Warning: Do Not Print on Colored Stock
“Many designers make the mistake of printing their designs on colored stock, which ends up distorting the ink colors and makes the design hard to see.”
This from a list of “typical mistakes” made by those designing for print, according to “Vladimir” (let’s just grant him some anonymity, shall we?).
Oh, it is still painful. Especially as Vladimir is from a printing company and shared his “insights” on a design blog. This is so black and white, so all or nothing, so…wrong.
Where was the hint of the amazing opportunities that a colored stock can provide? The promise that an uncoated and colored sheet might speak softer, and thus enhance the message of the piece?
Granted, depending on the color of the paper, CMY and K will have a dramatically different look. Printed on a cream stock, they have a warmer feel; printed on a paper with a blue or cool hue, the image highlights will be the color of the paper, reducing the image’s contrast.
But there are ways around this (under-printing comes to mind). As a good print service provider, you can offer draw downs so your client sees the colors he will actually get on press.
Or even better yet, encourage your client to be bold, to embrace and enhance the design with his/her paper choice. Just off the top of my head I can think of ample ways to do so:
On darker stocks, encourage:
- Foil stamping—a contrasting color, or even a clear foil, can offer an incredible effect.
- Blind embossing—subtle, elegant, yet always a great statement.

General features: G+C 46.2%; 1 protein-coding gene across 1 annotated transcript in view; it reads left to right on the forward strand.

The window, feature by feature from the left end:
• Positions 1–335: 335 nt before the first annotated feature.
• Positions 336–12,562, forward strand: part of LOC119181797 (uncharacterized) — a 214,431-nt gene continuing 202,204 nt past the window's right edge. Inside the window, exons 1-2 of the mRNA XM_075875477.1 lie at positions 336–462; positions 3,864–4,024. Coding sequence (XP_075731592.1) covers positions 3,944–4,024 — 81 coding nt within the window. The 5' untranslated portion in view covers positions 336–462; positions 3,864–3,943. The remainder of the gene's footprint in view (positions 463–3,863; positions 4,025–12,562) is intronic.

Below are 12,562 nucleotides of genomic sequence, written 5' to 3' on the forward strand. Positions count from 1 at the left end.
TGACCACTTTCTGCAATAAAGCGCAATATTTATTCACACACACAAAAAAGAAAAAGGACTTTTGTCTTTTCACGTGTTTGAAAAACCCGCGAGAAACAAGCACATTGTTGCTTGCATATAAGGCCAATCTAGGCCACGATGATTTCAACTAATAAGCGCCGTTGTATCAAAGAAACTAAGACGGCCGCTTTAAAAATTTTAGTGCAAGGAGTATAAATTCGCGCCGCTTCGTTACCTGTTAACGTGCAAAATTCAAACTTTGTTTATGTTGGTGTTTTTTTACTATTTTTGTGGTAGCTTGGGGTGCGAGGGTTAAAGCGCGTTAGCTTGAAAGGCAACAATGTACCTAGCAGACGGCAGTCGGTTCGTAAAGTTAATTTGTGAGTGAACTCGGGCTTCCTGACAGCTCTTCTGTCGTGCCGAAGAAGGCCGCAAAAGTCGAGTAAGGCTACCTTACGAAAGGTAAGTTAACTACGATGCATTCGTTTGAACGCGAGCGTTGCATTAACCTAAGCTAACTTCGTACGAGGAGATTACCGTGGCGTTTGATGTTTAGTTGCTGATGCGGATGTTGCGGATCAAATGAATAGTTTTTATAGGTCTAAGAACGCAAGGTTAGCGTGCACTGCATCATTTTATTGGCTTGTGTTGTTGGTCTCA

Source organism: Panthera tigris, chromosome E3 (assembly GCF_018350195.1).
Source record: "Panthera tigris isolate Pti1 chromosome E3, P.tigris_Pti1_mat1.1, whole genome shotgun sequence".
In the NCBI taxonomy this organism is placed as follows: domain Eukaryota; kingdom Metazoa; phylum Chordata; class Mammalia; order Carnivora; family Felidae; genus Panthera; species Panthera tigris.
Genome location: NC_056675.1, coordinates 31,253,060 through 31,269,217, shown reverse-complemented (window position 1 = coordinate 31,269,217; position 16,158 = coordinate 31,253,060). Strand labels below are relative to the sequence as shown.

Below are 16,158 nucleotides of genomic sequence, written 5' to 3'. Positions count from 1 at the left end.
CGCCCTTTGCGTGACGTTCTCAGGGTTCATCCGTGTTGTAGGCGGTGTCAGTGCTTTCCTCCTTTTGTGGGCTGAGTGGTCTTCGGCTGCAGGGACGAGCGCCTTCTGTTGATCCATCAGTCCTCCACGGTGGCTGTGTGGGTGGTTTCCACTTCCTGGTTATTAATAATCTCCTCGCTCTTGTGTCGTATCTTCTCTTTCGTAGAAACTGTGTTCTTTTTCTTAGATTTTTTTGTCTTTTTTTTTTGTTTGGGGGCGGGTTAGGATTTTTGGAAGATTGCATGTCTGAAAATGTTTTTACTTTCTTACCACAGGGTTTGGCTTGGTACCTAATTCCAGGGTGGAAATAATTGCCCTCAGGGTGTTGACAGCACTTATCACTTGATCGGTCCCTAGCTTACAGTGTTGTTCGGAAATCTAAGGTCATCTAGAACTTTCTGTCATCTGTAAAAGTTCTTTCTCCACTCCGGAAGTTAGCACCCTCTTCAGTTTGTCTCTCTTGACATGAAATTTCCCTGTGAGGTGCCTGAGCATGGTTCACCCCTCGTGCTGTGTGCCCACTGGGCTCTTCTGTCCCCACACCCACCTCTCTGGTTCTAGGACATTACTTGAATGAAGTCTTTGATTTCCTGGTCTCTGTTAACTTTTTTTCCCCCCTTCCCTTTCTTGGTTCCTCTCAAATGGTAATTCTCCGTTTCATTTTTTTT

- White ink—if you have a white unit on your Indigo press, push the proverbial envelope. You might need a few clicks depending on the color of the paper, but the effect can be remarkable.
On lighter stocks:
- Deboss effect—when printing letterpress, chose an ink color that is a touch darker than the paper. It will enhance the deboss feel oh so subtly yet scrumptiously. Or deboss and add the ink on top…
- Print full color—yes, I still have a wedding dress catalog in my collection that was printed on an ivory sheet. The photos of the dresses had a soft, inviting—dare I say vintage—feel, and the paper enhanced this exquisitely.
So please join me in encouraging designers to be brave and bold and spec a colored stock. With the correctly set expectations and preparation it can enhance their design and make their piece stand out that much more.
Sabine Lenz is the founder of PaperSpecs.com, the first online paper database and community specifically designed for paper specifiers.
Growing up in Germany, Sabine started her design career in Frankfurt, before moving to Australia and then the United States. She has worked on design projects ranging from corporate identities to major road shows and product launches. From start-ups to Fortune 500 companies, her list of clients included Oracle, Sun Microsystems, Deutsche Bank, IBM and KPMG.
Seeing designers struggle worldwide to stay current with new papers and paper trends inspired Sabine to create PaperSpecs, an independent and comprehensive Web-based paper database and weekly e-newsletter. She is also a speaker on paper issues and the paper industry. Some refer to her lovingly as the "paper queen" who combines her passion for this wonderful substrate called paper with a hands-on approach to sharing her knowledge.